This weekend was pretty stockdog intensive and I wish I could illustrate this with nice digital photographs of dogs and sheep in action…but…I take shitty pictures.  Always have.  Jodi takes beautiful pictures and will undoubtedly post some on her blog. My pictures are my words. Be thankful because that usually comes closer to an actual point, believe it or not, than anything I can produce with a camera.

With a camera, I always either take a shot of the wrong thing or frame the picture ridiculously….
"What is that a picture OF, Katy?"
"An ant hauling a potato chip…"
"Where is the ant?"
"It's really small…its down there somewhere…"
"Is that your garage and the neighbor's house?"
Yes, its a shot of my entire yard…I thought the context was important."

Context is important.  That continues to haunt me with my stockdog work.  Until I can master context in the physical sense, the way I over-master it in the written/picture department, I will be a shrill mess out in the field.

This weekend we took part in a demo for a little community (*cough* Victorian Stepford *cough* ) that was celebrating, as near as I could tell, vacuuming out an old barn and ….the civil war, plus the bad music that preceded it.  I might be a little jaded here because…who writes songs about a Badger in the Outhouse?  Are these words something that we need to put to music, really?  AND why in Idaho do we need civil war re-enacters?  If I had known that the event would be festooned with aged men shooting blanks, I'd have brought my mother and left my dog at home. Scout certainly didn't need to be reminded that anyone fought to keep blacks enslaved.  We both hate gunshots and balloons (and Eric's cell phone).  SO…Scout and my part in the demo was sort of frantic. THOUGH I do think it was, despite my little rant, good for us in general (no pun intended) because I did make her work through our issues.  The area we had to work in was VERY small and she worked too tight at first and I was afraid to correct her too loudly…with all the children and women in skirts and bonnets and such…plus I wasn't sure if I'd be shot for screaming "GODDAMN IT I SAID GET BACK YOU LITTLE BITCH! JODI IS LAUGHING AT US!"   I know for certain that we would have been violating some social code of the 1800's.  Women weren't named Jodi until after washing machines were invented.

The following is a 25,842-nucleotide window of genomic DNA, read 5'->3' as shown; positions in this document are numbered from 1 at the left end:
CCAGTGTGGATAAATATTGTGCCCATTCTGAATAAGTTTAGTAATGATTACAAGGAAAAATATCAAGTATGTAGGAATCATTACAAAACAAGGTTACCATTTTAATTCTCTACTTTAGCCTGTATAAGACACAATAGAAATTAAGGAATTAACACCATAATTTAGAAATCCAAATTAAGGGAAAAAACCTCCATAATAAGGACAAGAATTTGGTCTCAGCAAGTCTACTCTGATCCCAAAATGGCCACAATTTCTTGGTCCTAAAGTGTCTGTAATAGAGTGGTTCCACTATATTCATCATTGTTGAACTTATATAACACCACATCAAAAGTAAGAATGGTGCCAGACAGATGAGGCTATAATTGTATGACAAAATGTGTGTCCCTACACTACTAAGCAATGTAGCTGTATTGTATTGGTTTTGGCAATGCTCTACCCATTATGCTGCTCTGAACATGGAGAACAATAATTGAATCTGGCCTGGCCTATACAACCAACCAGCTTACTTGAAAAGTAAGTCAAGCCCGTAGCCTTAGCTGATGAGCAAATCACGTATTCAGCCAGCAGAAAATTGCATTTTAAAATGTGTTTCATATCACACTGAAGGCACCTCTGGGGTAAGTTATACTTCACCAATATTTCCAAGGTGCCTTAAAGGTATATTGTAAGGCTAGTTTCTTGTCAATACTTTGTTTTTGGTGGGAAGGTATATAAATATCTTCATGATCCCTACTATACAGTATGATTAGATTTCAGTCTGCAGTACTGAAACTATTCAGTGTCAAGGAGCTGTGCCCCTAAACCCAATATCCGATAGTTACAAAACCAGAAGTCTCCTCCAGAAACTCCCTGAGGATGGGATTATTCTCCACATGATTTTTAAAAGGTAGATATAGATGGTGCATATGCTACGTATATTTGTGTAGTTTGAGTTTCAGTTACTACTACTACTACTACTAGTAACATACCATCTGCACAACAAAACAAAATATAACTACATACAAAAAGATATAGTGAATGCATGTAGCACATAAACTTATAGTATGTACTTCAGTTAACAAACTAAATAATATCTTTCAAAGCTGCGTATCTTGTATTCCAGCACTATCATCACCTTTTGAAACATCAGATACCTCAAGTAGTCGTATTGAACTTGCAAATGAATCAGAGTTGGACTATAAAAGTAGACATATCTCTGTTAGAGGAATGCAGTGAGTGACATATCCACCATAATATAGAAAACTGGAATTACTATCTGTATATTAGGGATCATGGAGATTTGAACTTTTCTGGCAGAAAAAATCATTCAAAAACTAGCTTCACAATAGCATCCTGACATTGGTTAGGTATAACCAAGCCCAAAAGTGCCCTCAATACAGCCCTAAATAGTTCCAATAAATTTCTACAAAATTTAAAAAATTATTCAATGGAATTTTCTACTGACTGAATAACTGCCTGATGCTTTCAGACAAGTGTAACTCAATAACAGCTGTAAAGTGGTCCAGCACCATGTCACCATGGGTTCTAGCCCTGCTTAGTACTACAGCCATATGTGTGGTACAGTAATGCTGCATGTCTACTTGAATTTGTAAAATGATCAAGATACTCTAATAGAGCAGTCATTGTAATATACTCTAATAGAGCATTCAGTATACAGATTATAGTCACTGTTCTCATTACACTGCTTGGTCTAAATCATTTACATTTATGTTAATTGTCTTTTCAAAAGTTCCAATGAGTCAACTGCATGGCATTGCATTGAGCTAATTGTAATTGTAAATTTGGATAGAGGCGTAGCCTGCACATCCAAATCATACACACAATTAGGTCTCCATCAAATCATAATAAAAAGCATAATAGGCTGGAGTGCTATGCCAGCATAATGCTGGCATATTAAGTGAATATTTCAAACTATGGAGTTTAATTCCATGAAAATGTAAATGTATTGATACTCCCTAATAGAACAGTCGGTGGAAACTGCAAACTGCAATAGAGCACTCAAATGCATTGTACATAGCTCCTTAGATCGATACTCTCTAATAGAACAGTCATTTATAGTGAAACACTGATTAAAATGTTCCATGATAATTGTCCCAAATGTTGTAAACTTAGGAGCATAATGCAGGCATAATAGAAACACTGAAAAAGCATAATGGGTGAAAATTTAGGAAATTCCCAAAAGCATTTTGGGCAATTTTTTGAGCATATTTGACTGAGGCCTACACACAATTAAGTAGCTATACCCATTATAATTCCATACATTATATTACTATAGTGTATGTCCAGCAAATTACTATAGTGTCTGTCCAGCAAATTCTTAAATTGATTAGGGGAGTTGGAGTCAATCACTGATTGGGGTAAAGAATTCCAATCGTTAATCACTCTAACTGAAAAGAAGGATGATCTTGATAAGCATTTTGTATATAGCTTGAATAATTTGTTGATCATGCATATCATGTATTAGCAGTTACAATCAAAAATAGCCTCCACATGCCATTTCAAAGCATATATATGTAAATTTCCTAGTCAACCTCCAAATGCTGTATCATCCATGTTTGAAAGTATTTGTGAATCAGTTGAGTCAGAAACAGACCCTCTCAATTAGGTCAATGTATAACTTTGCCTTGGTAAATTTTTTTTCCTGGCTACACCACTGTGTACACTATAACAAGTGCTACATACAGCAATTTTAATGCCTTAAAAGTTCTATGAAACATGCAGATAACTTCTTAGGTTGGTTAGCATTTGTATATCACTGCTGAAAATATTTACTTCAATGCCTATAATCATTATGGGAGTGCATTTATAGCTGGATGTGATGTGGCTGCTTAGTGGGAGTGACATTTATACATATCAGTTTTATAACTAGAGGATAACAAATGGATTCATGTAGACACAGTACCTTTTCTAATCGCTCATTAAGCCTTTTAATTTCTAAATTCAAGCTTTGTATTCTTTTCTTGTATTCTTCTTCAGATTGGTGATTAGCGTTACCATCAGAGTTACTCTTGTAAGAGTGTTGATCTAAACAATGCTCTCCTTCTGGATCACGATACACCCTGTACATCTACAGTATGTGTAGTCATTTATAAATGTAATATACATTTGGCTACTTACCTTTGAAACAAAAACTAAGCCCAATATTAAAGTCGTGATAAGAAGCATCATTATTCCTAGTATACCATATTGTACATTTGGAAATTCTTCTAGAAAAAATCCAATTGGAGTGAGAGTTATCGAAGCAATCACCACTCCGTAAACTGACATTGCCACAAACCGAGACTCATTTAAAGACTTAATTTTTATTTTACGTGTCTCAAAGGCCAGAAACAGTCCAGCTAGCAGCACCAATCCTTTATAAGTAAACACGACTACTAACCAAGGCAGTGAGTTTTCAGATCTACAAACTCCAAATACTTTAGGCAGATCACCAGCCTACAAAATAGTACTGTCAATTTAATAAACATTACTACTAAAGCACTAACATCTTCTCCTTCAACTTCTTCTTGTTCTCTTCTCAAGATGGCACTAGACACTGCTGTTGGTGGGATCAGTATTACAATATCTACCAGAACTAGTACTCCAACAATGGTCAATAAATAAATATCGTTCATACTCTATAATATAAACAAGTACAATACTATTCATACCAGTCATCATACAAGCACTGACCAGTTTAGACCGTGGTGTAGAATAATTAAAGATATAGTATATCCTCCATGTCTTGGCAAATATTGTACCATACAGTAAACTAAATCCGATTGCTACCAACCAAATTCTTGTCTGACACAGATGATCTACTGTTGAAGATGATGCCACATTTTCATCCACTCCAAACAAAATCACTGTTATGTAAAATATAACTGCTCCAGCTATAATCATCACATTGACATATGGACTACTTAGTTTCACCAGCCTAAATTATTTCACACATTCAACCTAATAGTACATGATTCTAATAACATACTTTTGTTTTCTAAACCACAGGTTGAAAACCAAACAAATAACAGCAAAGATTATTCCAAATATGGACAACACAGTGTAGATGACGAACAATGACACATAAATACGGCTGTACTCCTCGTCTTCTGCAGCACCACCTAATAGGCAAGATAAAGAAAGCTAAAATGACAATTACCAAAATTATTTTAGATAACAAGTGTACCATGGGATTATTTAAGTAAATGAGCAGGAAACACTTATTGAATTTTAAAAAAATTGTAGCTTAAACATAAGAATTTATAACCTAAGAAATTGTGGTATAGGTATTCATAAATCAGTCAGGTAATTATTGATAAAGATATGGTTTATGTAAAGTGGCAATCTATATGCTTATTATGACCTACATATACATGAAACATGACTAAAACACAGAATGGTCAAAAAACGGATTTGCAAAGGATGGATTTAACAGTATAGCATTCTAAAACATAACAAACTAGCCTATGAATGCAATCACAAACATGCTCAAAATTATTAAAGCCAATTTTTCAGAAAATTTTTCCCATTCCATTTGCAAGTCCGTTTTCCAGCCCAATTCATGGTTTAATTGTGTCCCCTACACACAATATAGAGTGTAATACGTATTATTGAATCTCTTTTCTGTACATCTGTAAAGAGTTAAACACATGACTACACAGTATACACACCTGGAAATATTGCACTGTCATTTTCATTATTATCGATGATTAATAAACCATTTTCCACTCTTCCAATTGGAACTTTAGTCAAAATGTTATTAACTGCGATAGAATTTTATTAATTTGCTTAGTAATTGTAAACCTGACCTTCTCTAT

Anyway, Scout did better each time I worked her, because I did better.  I was more relaxed and made her, quietly and without the use of foul language, "lay down" and "get back".  It wasn't stellar, but it was good for us.  Scout's sister, Mo, did really well for Jaenne.  I hope someone took pictures of them working together. I hope Jaenne updates her blog.

Next we drove over to the Ketchum/Hailey area to help out with the annual Trailing of the Sheep trial.  I helped with setout.  This was good exposure for me because we weren't using dogs (in the pens) so it was a good opportunity for me to be around stock and experience them from my dogs perspective.   I don't have sheep of my own, yet.  Just 4 dogs and a cat, so my experience with livestock outside of my recent dog herding forrays is …oh…nonexistent.   It was pretty impressive to me how easily Jodi and Susan could take a group of 30 range ewes and calmly encourage 5 to walk into a small pen, quickly and yet pretty languidly.  I usually ended up with 6 or 7 and it happened much more haphazardly.  I tried adjusting my pace and body movements and it helped some, but I couldn't replicate the ease.  I asked Susan about this later and she said that she sort of communicates what she wants from the sheep.  Being a woman of science, she was reluctant for this to be interpreted as 1-900 Ask a Sheep Psychic fodder, but it made sense to me on a deeper, less Shirley MacLean level too. I think Susan communicates thru her body movements, eye contact, and even more subtle language that prey animals would pick up but I can't yet, that she can be trusted and is in control; Susan never doubted that 5 sheep would walk into the pen.   Like with athletes who say that they picture the objective in their mind slightly before and as they are achieving it.  I think, again, its a matter of confidence and being fully engaged, instead of just trying too hard with your body while mentally worrying about the Badger in the Outhouse or why we don't have Vietnam or Desert Storm re-enacters.

Anyway. It was a great weekend.  I don't have a picture to prove it.